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Discussion in 'Starting a Lawn Care Business' started by millie86, Jan 27, 2014.
I would rather eat herbicide than use a pesticide. How's that for ya?
Yes, i was just asking for my health and for customers and pets , etc. I understand the about the danger, warning, and caution on the label.(highly, moderately, slightly). Also I remember reading the 24 hr rule, but most yard signs i see say stay off until dry. I was just asking the question to see what some people thought about it. there is alot of stuff out there that say they kill human cells, health problems?
yes, woody i did study the material. I'm just learning , so i thought it would be good to ask questions. I don't have all the answers . i just wanted to see what some people thought and also their experience with them. I don't have much experience using them, so i wanted others ideas, thoughts, etc.
Let me ask you a question? Was there ever a point in time in your life where you didn't know how to use a trimmer? or were you born knowing how to? calculate mulch? drive with a trailer to truck? ztr, walk behind? I had to have experience doing these things. yes ive read the study materials, but i havent had any experience out in the field. I'm just trying to learn from people who have gone before me. thanks
I gotcha. I think the way your initial post came off, it was just worded in a way that made it sound like "hey I just got my pilot's license. How do you start the motor and take off?" and not the way you meant it which I'm gathering is more like "What are your real world experiences with this stuff and what should I watch out for when applying these chemicals?" Because there are a ton of people who post things that equate more to the pilot who doesn't know how to take off or land. I should have given you the benefit of the doubt and I apologize. Different herbicides will have different hazards and you should do some extensive research on anything you are thinking of applying so you understand how it works and what could happen if you expose something to too much of it for too long a time period. What you learned while going through your study materials is a good baseline, but go further in your research and understanding into the chemicals you are using to put your application plan together. The more you can learn about the chemistry involved, the better you will understand what each chemical can and will do, both for the good and bad.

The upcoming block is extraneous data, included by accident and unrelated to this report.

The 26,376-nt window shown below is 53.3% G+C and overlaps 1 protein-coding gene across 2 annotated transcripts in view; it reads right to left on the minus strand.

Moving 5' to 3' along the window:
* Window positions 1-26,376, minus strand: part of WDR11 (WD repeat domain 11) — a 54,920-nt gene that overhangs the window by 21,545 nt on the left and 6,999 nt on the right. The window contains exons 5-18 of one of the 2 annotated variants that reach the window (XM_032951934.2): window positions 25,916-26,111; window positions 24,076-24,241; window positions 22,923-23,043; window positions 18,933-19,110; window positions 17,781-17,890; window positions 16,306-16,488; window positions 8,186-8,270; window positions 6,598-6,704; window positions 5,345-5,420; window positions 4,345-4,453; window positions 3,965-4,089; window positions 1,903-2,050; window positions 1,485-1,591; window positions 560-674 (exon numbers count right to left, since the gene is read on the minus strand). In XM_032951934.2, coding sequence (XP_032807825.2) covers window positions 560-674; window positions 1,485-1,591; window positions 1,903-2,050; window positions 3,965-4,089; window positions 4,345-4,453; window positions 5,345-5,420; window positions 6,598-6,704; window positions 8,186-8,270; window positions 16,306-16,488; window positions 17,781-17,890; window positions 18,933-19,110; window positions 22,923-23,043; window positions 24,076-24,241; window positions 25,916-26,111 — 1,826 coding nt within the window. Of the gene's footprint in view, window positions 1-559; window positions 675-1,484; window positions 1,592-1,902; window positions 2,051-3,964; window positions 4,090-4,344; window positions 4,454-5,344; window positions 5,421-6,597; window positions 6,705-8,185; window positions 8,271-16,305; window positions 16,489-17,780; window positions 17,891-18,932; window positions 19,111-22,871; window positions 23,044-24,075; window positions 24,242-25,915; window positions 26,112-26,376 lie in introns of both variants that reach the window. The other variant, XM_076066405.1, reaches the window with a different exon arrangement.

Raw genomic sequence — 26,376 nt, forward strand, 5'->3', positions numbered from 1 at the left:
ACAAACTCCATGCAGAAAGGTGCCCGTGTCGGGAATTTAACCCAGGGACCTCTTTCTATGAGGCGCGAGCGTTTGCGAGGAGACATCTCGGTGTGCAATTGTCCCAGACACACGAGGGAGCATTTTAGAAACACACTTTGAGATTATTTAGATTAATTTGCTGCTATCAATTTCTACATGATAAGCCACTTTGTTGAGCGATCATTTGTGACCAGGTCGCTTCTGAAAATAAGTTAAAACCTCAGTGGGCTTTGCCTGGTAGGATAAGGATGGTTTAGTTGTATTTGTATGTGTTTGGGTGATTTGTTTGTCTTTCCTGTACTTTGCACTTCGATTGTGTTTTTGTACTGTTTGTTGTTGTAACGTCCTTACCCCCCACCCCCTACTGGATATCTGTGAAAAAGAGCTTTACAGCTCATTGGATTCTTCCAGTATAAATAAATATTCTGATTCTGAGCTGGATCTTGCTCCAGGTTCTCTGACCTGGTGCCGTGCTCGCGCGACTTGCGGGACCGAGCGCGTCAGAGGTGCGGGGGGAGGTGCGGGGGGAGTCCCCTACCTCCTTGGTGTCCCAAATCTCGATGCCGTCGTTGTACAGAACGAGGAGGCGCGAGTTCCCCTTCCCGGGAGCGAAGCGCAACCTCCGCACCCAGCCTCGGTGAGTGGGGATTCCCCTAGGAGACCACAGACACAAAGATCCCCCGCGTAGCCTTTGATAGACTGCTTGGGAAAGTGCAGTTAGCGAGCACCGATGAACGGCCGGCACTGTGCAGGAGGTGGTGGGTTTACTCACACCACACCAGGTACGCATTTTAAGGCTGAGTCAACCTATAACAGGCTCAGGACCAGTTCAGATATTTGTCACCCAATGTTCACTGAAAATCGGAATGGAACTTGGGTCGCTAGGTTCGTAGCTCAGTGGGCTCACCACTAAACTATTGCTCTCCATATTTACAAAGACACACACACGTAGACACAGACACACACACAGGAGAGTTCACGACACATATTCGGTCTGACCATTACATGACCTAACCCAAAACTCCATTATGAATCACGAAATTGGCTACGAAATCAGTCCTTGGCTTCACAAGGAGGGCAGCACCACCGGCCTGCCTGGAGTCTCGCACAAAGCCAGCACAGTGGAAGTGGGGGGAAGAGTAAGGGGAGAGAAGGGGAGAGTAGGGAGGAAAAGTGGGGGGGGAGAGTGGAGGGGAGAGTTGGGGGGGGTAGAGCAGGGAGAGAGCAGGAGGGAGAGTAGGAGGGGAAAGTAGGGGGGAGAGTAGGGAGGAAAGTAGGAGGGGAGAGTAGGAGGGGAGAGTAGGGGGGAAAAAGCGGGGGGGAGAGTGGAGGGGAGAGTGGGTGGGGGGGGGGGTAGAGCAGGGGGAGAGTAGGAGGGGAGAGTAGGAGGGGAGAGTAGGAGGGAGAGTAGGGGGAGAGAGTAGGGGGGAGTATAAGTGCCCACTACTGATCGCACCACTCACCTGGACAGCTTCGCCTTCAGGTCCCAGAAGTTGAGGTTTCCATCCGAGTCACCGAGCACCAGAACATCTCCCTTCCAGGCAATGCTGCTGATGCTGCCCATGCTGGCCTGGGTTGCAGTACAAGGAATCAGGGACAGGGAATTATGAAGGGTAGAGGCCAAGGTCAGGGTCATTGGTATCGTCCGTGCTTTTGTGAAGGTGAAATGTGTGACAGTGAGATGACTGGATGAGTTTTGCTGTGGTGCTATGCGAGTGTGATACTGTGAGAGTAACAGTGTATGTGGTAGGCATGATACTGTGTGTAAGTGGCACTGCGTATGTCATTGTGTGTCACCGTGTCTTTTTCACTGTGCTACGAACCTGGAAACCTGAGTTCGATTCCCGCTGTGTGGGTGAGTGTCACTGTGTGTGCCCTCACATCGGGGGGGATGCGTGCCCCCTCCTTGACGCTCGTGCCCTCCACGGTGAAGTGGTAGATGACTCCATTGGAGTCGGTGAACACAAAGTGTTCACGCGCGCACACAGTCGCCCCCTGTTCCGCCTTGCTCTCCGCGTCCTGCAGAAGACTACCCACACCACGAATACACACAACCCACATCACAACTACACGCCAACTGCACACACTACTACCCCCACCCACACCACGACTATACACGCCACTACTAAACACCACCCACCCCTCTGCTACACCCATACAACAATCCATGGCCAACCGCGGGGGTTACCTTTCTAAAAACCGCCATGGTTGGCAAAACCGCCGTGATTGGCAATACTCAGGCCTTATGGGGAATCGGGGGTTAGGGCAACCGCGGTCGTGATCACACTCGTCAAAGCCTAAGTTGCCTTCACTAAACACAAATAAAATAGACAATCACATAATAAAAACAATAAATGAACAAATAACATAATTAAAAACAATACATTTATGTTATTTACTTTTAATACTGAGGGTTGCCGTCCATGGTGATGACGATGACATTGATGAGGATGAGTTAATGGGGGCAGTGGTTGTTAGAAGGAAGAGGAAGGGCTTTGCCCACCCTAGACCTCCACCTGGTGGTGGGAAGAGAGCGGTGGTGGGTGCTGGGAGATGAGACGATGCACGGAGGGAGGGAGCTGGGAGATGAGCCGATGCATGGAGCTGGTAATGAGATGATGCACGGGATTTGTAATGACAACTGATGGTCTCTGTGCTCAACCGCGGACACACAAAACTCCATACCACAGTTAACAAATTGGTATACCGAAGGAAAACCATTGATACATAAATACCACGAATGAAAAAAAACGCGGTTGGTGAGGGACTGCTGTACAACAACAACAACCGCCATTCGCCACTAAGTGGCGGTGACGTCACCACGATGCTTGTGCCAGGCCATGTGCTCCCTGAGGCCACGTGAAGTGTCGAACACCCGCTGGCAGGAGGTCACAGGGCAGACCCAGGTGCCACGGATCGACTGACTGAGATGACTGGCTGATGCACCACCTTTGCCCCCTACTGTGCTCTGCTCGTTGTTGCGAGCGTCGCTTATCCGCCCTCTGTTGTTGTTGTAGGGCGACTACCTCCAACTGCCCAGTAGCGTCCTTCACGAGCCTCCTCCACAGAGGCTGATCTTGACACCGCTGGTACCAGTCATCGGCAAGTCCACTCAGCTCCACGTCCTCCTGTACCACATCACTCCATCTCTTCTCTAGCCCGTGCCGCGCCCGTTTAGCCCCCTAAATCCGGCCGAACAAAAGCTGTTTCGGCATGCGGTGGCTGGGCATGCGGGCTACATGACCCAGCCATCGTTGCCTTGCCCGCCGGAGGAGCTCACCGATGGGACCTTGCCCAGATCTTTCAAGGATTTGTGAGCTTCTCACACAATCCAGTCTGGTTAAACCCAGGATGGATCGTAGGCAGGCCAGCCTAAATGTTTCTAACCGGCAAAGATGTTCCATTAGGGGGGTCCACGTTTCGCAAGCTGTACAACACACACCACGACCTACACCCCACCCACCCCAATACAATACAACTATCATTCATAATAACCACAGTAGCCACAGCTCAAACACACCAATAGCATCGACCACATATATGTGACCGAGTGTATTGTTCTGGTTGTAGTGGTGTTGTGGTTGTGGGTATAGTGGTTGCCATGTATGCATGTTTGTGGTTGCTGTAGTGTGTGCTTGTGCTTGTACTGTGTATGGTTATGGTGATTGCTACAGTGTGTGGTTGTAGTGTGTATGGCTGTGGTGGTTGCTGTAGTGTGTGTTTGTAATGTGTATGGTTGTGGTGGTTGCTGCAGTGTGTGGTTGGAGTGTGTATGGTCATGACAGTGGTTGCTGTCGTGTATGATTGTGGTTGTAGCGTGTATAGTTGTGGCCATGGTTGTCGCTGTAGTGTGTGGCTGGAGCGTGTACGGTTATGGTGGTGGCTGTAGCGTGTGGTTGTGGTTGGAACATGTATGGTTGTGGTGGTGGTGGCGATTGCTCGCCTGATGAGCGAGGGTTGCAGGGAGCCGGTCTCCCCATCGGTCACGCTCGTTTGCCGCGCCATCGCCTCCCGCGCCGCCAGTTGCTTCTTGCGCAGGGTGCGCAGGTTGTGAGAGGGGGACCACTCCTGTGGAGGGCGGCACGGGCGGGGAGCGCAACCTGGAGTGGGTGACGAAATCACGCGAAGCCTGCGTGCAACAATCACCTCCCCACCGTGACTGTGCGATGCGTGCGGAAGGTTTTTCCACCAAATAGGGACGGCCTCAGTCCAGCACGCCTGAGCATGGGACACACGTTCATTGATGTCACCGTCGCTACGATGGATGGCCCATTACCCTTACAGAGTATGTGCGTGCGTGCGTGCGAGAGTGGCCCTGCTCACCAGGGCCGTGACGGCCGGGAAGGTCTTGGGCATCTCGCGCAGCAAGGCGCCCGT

Each product comes with an MSDS which clearly spells out the personal and environmental hazards. It will also list how to respond to any accidents with that particular product. You need to have an emergency response kit on your rig as well.
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Referring back to a previous post, herbicide IS a pesticide. But assuming you would rather eat an herbicide than an insecticide, I'd have you reconsider that notion very carefully.
IGR insecticides have a pretty high LD50 for vertebrates. I wouldn't choose to eat them, but it's not likely to kill you (long term affects aside).
Paraquat (a green plant herbicide) is incredibly toxic with the lethal dose to humans being shockingly small.
There's a reason the label is the law and you need to understand the MSDS.
ask me in 25 yrs
yes, i probably should have specified more in my original post. I did learn some stuff in the packet, but i will continue to try to learn more and more. I'm just gonna do the best i can and also seek guidance from others. gonna look into each chemical that i might apply, like you said. appreciate it.
I grew up on a farm. We applied our own herbicides. I can remember doing a screw driver in a bucket of prowl. I reached in and grabbed it. Stained skin for a few days. I can remember spilling all kinds of herbicides on my arms, legs, feet, clothes. I remember riding on the back of a weed wiper and my legs dragging on weeds soaked with herbicide. Im now 32, operating a lawn maintenance business applying herbicides. I have 5 children. Im ok. There are some potentially dangerous herbicides out there, but the majority of them are not harmful. Roundup, for example, can be ingested. I wouldn't do it, but it can be.
Yea, and asbestos was "harmless" too. Agent Orange didn't start showing its effects for 20 years and today it still continues to send vets to an early grave. Genetic mutation is unseen until it decides to show itself.
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